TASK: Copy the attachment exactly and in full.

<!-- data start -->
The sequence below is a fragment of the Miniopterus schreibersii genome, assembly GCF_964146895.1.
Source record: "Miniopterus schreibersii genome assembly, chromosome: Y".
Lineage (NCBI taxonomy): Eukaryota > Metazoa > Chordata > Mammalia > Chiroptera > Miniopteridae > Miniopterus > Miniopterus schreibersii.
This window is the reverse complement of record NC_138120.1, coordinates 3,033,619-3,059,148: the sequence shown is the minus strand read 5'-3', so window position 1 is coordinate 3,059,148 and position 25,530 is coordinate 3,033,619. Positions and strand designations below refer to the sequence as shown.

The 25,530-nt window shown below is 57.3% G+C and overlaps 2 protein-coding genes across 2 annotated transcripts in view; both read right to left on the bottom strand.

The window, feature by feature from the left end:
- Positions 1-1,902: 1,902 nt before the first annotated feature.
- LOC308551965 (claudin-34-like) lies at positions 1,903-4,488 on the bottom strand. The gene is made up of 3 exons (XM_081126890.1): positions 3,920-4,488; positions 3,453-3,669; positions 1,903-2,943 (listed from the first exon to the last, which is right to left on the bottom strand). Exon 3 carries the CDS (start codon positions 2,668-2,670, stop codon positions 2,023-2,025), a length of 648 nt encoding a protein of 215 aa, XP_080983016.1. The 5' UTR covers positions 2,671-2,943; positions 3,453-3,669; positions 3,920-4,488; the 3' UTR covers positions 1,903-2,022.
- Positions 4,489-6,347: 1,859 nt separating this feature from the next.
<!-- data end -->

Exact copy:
The sequence below is a fragment of the Miniopterus schreibersii genome, assembly GCF_964146895.1.
Source record: "Miniopterus schreibersii genome assembly, chromosome: Y".
Lineage (NCBI taxonomy): Eukaryota > Metazoa > Chordata > Mammalia > Chiroptera > Miniopteridae > Miniopterus > Miniopterus schreibersii.
This window is the reverse complement of record NC_138120.1, coordinates 3,033,619-3,059,148: the sequence shown is the minus strand read 5'-3', so window position 1 is coordinate 3,059,148 and position 25,530 is coordinate 3,033,619. Positions and strand designations below refer to the sequence as shown.

The 25,530-nt window shown below is 57.3% G+C and overlaps 2 protein-coding genes across 2 annotated transcripts in view; both read right to left on the bottom strand.

The window, feature by feature from the left end:
- Positions 1-1,902: 1,902 nt before the first annotated feature.
- LOC308551965 (claudin-34-like) lies at positions 1,903-4,488 on the bottom strand. The gene is made up of 3 exons (XM_081126890.1): positions 3,920-4,488; positions 3,453-3,669; positions 1,903-2,943 (listed from the first exon to the last, which is right to left on the bottom strand). Exon 3 carries the CDS (start codon positions 2,668-2,670, stop codon positions 2,023-2,025), a length of 648 nt encoding a protein of 215 aa, XP_080983016.1. The 5' UTR covers positions 2,671-2,943; positions 3,453-3,669; positions 3,920-4,488; the 3' UTR covers positions 1,903-2,022.
- Positions 4,489-6,347: 1,859 nt separating this feature from the next.